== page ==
Many of the folks here on this forum know I had a friend who was executed a few years back. I knew him and his fiancee for several years before the police arrested him for a particularly gruesome murder (while high on cocaine he went to a woman's apartment under the guise of borrowing sugar then tied her up, raped her and shot her in the head with a shotgun).  The murder went unsolved for several years until they finally matched a print.  They arrested him early in the morning at his apartment in front of his fiancee.

Nobody knew.  Nobody believed it.  The guy I knew was not (what some called) a "poster boy" for the death penalty.  He'd been a devoted, caring, thoughtful fiance of a friend.  I never saw him drink more than a beer in an evening and he was strikingly extreme in his opposition to drugs.  I would have bet the farm they had the wrong guy until he confessed and was sentenced to death.  We wrote back and forth a number of times and I was fairly depressed when he was executed.

The whole situation caused me to re-examine my views on the death penalty.  I mean, the guy I knew was really, really changed.  He wrote me and asked if I would handle his website--and try to help get his sentence commuted to life.  I thought about it for a long time.  I thought about how I'd react when some day, in about 60 years, he'd call me up to tell me he was out of prison and "let's go have a beer" and "can I stay at your place until I get back on my feet?"  I wrote him back and told him I respected his position and resolve but I was finding out that I really couldn't disagree with the decision of the court!  There was no scenario where I could envision ever wanting to see him free again--or even risk it happening.

So, until you get to the point where you spend a lot of time thinking about: "could he do it again" and "would I ever want to see this guy on the street again" you never really get to the core of the question.  Yes the death penalty is horrible.  No I don't feel good about it and I don't dance about when someone is executed.  But it does one thing: it absolutely, positively, prevents someone who has proven they can commit a heinous act from ever committing a heinous act again--no matter how changed we may think they are.  It absolutely mitigates any and all risks.

Critics point out that there's always "life without parole" as a better alternative.  My response: there's no such thing as life without parole.  Times change.  Politics change.  Life without parole only exists until some politician convinces folks that keeping someone locked up for the rest of their life is cruel and unusual.

I respect people who respect life.  I respect folks who don't believe in an eye-for-an-eye; I don't believe in that either.  My motivation for supporting the death penalty is not "revenge" or "punishment."  It is fear--pure, simple fear.  It's hard enough to locate and arrest many of these guys, in the first place, and my desire for protection from somone's "second chance" is absolute.  So until someone comes up with an alternate, guaranteed form of absolute protection, I'll put the death penalty into the category of "the best there is".  I'll continue to hate it.  I'll continue to wonder why our civilized, evolving society can't fix this.  I'll continue to be open-minded to alternatives.  But I'll accept it until something better comes along.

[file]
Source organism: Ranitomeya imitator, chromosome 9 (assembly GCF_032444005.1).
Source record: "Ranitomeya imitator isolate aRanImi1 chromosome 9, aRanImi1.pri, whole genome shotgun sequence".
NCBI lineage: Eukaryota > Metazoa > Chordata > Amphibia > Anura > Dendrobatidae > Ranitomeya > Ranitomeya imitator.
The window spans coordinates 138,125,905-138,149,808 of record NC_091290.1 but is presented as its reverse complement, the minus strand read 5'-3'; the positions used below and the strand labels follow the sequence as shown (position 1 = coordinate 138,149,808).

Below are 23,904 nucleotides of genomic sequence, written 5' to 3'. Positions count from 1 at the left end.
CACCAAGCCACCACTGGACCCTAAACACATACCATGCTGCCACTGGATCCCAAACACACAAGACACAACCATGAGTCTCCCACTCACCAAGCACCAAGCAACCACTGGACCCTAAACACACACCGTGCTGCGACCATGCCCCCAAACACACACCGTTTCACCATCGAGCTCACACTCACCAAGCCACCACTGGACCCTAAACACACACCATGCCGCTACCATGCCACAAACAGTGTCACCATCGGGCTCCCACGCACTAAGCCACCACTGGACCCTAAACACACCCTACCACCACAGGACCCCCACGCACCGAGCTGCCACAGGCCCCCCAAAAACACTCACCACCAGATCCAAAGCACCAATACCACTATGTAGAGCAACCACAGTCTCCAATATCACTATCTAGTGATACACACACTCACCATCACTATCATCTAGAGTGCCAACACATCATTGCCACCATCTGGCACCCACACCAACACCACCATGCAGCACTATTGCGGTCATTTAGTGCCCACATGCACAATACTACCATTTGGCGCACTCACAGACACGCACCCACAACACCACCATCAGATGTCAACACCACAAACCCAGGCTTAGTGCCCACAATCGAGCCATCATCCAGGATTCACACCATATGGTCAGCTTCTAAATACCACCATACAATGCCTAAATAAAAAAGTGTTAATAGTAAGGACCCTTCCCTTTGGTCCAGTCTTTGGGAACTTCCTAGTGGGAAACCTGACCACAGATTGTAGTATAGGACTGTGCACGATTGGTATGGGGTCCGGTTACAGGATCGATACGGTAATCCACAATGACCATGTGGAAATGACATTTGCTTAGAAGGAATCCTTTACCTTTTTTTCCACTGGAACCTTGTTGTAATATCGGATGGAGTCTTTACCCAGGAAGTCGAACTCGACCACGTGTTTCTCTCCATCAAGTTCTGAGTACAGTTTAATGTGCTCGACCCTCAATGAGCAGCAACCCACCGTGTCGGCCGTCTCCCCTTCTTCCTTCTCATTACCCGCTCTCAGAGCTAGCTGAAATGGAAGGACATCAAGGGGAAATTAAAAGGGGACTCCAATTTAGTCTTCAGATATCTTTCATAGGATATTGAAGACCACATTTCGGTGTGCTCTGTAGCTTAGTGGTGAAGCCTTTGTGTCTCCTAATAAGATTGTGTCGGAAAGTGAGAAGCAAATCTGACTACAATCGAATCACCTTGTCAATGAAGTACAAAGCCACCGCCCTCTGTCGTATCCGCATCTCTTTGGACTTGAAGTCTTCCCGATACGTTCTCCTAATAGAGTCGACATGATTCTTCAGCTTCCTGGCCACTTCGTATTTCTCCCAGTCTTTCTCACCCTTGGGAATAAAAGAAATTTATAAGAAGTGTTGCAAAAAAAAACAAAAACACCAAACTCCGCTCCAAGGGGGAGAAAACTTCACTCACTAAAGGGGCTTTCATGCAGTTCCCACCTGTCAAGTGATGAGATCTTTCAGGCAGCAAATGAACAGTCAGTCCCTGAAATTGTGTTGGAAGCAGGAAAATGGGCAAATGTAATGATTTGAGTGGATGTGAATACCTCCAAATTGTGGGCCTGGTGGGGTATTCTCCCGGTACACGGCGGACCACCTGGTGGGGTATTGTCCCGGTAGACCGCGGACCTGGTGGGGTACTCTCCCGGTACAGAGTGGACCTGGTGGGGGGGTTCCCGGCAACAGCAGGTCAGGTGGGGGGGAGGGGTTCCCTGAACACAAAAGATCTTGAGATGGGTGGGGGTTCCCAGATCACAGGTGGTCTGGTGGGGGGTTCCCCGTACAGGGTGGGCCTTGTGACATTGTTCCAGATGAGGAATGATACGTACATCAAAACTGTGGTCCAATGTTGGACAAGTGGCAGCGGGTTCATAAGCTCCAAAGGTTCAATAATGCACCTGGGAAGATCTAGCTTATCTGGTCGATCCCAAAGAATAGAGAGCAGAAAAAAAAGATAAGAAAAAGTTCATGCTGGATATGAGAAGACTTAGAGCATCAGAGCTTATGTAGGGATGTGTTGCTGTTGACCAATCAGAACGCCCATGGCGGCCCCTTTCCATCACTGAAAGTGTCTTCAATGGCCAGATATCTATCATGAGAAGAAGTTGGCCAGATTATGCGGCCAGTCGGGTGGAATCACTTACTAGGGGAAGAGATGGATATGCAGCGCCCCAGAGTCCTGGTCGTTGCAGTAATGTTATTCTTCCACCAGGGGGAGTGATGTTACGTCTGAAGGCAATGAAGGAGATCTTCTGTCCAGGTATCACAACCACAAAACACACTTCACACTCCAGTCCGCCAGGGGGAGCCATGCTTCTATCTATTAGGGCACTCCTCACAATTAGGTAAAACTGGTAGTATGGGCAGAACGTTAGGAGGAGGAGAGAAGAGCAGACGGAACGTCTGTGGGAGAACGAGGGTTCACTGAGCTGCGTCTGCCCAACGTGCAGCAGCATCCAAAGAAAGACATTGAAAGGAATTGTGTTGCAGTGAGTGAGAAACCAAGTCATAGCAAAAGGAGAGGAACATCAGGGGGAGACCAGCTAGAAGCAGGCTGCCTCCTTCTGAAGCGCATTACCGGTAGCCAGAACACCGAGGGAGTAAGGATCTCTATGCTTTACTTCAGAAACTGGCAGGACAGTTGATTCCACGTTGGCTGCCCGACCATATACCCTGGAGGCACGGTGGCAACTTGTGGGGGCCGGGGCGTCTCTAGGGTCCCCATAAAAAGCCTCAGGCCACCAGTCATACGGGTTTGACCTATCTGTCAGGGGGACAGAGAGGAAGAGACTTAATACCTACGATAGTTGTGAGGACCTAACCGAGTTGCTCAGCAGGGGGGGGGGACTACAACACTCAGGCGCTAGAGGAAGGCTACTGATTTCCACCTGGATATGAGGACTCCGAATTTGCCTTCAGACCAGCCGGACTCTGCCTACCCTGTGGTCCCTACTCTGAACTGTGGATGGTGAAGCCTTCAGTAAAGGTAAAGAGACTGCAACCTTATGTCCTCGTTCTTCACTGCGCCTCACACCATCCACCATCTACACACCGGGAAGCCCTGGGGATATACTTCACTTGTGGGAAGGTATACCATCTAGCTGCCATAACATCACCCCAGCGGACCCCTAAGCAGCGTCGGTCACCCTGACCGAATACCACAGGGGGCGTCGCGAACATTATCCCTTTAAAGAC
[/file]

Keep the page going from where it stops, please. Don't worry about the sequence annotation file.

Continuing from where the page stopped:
Think about it.
Debra Jean Milke / Re: Debra Jean Milke
April 01, 2013, 07:29:58 PM
Miriam, the fact that Saldate's integrity was questionable does not mean he was lying in this case.  You don't have any more proof that the guy lied than one of us has proof that he didn't.  It is, by definition, a technicality.  If this is all the proof that existed in evidence, then the fact that the guy was impeachable means (to me) that the burden of "beyond reasonable doubt" was not met.

As I said previously: I lay the blame squarely on Saldate.  He failed to follow good investigative procedures and practices.  Because of his incompetence there is either (1) a chance that a guilty murderer will walk free or (2) an innocent person spent a fair portion of her life behind bars.  Neither of those is good--and only one person knows if she's truly guilty.
True, Henrik, and these twisty little details are a powerful tool for dishonest cons and their supporters to use.  The truth is usually much less complicated.  Here are Skinner's in a nutshell:

"Severe allergy to codeine."  Nope, this is simply a claim by Skinner.  It's never been affirmed by any physician and, as a matter of fact, was called "B.S." by a doctor at Skinner's first trial who testified that Skinner had no such history of any such allergy.

"Was comatose from this severe allergy."  Nope.  If you look at his ups-and-downs the night of the murders it's pretty clear his comatose condition ebbed and flowed with convenience.

"Didn't have enough strength in his hand to strangle Twila." Nope.  This opinion was given by an occupational therapist at Skinner's trial and never put forth by a doctor.

"Key witness recanted her testimony."  Nope, Skinner's ex girlfriend simply changed her story from "he threatened to kill me if I called police" to "he told me not to call police."  She was found to be not credible, anyway, by a court.

"Twila Busby was raped by her dead uncle."  Nope, the most recent DNA evidence proves she wasn't.

"The dead uncle was a violent man who stuck knives in people and stuff."  Yet there's not *one* assaultive offense on record (he did serve time for auto theft in Oklahoma).  For a crazed knife-wielding psychopath, he sure managed to get away with some heinous stuff without so much as a police report or an arrest for doing it.  Skinner, by contrast, had a criminal history for violence and assaults.

"The dead uncle's jacket, now mysteriously missing, was found at the scene proving he did it."  Nope.  Twila's mom testified the missing jacket was Twila's at trial. 

Bottom line: there is not a single claim that, on it's own, points to anything other than Skinner's guilt.